Mette Berger, Prof. MD PhD

Service of Adult Intensive Care and Burns
Lausanne University

Prof. Mette Berger is an intensivist specialised in clinical nutrition and micronutrients. She is chairing the metabolic-endocrinology-nutrition (MEN) section of the European Society of Intensive Care Medicine (ESICM). She is member of the ESPEN-ICU guideline group. She chairs the ESPEN-micronutrient guideline group (upcoming September 2021). She has authored over 240 publications, lectures in 4 languages and continues to conduct clinical research.

New ICU guidelines - what are the practical implications?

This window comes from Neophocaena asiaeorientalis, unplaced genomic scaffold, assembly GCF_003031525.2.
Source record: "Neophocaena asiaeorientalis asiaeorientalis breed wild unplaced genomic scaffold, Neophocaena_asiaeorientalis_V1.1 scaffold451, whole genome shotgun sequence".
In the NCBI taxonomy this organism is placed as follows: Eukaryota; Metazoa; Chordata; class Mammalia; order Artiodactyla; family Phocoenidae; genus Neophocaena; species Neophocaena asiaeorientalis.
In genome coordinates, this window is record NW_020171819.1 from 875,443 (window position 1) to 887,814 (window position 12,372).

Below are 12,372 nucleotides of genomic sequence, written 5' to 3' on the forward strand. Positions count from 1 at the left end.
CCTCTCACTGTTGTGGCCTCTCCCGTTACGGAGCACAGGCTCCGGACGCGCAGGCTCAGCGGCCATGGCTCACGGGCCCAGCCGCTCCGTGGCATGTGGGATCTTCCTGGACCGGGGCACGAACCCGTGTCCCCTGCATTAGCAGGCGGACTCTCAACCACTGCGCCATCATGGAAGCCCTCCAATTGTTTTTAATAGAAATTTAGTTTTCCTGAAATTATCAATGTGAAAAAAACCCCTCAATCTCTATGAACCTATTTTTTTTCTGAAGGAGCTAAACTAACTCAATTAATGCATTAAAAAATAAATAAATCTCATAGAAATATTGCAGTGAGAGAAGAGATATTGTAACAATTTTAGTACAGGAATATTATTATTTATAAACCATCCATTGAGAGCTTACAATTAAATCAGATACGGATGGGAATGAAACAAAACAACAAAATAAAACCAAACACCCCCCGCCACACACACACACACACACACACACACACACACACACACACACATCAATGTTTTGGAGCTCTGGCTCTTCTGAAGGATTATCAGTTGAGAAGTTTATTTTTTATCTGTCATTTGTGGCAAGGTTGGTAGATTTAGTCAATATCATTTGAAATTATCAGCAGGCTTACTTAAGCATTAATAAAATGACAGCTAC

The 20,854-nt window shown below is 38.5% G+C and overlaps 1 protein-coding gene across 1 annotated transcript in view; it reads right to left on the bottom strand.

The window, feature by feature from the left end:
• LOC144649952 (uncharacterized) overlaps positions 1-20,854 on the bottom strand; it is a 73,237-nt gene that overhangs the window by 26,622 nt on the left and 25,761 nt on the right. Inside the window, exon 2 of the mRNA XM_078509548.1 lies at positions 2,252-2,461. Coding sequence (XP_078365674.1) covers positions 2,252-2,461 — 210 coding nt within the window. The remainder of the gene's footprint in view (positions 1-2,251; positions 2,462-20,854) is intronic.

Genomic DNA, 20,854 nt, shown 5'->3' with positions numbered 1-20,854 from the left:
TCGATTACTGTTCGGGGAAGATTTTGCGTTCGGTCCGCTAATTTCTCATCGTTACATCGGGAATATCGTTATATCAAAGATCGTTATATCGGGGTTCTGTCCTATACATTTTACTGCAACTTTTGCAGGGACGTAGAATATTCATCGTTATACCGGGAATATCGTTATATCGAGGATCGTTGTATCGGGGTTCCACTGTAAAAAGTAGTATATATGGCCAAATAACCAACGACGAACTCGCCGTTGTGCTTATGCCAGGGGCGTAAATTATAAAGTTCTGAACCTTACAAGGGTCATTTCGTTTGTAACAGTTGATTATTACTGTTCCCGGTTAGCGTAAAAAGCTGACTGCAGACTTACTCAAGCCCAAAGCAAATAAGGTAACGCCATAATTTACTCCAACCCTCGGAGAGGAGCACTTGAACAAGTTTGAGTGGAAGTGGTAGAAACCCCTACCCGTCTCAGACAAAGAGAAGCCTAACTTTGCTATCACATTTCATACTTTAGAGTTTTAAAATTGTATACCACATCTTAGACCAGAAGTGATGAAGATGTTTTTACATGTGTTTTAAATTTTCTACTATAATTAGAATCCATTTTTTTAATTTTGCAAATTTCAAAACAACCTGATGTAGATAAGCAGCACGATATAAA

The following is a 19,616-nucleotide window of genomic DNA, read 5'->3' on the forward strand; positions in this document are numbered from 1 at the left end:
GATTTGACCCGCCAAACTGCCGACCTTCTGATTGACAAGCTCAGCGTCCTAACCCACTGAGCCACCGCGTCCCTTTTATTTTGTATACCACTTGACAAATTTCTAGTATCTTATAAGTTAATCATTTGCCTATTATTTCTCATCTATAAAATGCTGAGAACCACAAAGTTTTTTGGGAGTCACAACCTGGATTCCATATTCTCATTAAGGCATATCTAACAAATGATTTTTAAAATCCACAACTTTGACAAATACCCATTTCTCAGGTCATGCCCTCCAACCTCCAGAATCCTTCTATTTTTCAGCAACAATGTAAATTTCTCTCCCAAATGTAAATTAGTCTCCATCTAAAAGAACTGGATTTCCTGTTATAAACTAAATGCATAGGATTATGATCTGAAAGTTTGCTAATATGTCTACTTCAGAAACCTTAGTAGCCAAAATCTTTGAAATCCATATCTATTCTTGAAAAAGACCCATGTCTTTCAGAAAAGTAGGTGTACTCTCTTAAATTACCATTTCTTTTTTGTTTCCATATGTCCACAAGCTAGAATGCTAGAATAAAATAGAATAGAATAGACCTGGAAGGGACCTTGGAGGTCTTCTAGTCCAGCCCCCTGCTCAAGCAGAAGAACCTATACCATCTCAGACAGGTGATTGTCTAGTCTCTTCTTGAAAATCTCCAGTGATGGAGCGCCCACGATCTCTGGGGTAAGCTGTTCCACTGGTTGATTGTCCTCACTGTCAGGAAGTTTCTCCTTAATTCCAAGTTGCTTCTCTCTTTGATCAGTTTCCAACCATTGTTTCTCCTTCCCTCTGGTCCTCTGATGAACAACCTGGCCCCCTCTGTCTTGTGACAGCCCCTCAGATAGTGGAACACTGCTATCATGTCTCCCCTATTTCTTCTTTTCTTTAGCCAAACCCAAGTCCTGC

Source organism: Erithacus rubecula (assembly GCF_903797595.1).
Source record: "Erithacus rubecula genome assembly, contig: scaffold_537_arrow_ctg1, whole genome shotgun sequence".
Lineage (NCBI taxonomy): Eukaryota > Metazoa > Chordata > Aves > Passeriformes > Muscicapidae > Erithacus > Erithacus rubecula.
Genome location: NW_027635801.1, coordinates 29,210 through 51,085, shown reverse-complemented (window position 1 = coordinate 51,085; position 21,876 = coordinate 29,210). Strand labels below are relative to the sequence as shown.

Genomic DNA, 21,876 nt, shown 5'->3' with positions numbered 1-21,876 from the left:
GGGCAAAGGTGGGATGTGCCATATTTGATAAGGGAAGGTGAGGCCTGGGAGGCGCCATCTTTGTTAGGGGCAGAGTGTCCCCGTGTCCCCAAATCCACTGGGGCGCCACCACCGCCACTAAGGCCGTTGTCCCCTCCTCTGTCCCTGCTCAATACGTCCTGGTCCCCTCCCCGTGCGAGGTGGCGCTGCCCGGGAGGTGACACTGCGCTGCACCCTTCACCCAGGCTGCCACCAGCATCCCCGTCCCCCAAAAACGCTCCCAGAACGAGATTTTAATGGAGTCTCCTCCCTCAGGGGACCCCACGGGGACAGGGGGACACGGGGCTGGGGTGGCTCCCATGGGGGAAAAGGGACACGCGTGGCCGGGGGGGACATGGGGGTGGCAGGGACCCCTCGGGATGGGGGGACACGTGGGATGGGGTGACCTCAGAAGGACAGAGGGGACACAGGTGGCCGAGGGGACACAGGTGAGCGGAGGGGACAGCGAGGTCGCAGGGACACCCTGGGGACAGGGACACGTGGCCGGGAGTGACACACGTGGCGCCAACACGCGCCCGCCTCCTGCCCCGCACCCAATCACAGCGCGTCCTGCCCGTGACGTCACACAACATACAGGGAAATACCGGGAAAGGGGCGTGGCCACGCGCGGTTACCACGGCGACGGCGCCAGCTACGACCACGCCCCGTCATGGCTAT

The 2019 ESPEN ICU guidelines integrated research since 2000 to provide practical clinical orientation regarding the use of the different artificial nutrition strategies in teh critically ill patient. The presentation will develop the most important points. An important acquisition is the definition of the iportance of time elapsed since the start of acute illness. The patient's metabolism evolves overtime, and characteristics and needs of the first 48-72 hours differ from those of the later stabilised phase. During the acute phase the patient can rely on an important endogenous energy production: if not integrated in the calculation of the needs, early overfeeding will result. Indirect calorimetry guidance of the energy objectives improves outcome and is recommended (with repeated measures): if not available a very cautious progression to equation based goals it recommended, not exceeding 80% of those predictive targets at least during the first week. Regarding protein needs, data confirm that they are realtvely high (1.2-1.3 g/kg/day), without any clinical tool avaialble to adapt to the indivdual patients. Specific substrates such as glutamine and omega-3 PUFA belong to standards. Enteral nutrition remains the first choice when available, but the guidelines open the option for combined feeding or parenteral nutrition from day 4 on, depending ont the patient status. Micronutrient requirements are probably increaed in the early phase, and should be delivered liberally, particularly thiamine. Monitoring the patient's response to feeding to enable indivdual adaptation in emphasised.